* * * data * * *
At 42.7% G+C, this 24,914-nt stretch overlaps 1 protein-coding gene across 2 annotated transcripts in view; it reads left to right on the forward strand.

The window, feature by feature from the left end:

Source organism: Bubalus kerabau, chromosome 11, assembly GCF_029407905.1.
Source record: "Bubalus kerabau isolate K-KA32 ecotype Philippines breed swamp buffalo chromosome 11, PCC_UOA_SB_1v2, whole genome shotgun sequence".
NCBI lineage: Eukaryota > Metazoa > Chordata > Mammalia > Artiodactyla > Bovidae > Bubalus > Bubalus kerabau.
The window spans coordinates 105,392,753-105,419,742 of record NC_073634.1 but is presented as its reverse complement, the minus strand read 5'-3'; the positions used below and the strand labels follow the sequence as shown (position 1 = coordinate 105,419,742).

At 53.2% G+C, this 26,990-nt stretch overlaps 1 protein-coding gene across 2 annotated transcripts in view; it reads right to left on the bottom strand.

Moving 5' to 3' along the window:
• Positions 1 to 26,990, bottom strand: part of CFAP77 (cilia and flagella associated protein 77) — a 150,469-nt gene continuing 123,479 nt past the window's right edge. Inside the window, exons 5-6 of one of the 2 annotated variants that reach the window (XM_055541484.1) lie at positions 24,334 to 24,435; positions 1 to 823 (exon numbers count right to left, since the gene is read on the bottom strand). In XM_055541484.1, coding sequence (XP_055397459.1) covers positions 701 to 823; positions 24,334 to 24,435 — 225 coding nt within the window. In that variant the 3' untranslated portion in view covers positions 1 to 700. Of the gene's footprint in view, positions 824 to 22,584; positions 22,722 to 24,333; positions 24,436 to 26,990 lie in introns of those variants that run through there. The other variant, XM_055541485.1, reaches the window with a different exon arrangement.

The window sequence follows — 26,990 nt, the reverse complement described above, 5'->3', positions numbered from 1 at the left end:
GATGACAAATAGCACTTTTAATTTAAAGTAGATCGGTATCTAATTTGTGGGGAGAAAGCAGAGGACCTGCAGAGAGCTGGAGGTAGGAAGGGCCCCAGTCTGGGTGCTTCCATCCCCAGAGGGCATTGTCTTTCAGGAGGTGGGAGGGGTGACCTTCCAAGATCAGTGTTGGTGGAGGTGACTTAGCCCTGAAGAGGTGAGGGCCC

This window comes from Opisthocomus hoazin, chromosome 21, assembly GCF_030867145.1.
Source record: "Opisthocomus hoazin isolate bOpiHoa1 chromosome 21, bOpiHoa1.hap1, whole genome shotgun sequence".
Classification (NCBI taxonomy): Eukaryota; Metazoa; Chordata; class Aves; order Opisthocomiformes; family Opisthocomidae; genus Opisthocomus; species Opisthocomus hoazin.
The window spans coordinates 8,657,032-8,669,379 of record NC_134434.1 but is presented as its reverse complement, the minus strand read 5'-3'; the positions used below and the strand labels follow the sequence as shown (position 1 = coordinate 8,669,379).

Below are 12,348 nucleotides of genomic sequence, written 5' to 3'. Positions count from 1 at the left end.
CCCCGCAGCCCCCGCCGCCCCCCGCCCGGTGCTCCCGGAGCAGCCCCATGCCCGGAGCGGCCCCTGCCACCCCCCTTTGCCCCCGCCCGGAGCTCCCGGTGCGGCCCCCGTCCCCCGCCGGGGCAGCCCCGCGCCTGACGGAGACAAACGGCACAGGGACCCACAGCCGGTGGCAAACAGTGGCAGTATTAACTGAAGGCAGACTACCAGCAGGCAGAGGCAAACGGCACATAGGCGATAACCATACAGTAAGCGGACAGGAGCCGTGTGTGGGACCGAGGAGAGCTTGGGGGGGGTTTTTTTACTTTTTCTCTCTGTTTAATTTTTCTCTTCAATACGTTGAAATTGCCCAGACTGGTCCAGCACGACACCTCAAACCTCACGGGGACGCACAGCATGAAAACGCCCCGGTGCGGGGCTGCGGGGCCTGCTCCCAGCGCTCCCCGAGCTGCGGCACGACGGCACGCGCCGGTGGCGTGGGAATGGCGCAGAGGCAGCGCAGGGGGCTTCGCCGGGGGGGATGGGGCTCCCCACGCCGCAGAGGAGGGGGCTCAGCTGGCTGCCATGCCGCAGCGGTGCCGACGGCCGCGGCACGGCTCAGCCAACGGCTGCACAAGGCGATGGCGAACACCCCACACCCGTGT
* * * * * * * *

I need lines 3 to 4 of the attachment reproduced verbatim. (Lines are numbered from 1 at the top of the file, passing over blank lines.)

Source organism: Bubalus kerabau, chromosome 11, assembly GCF_029407905.1.
Source record: "Bubalus kerabau isolate K-KA32 ecotype Philippines breed swamp buffalo chromosome 11, PCC_UOA_SB_1v2, whole genome shotgun sequence".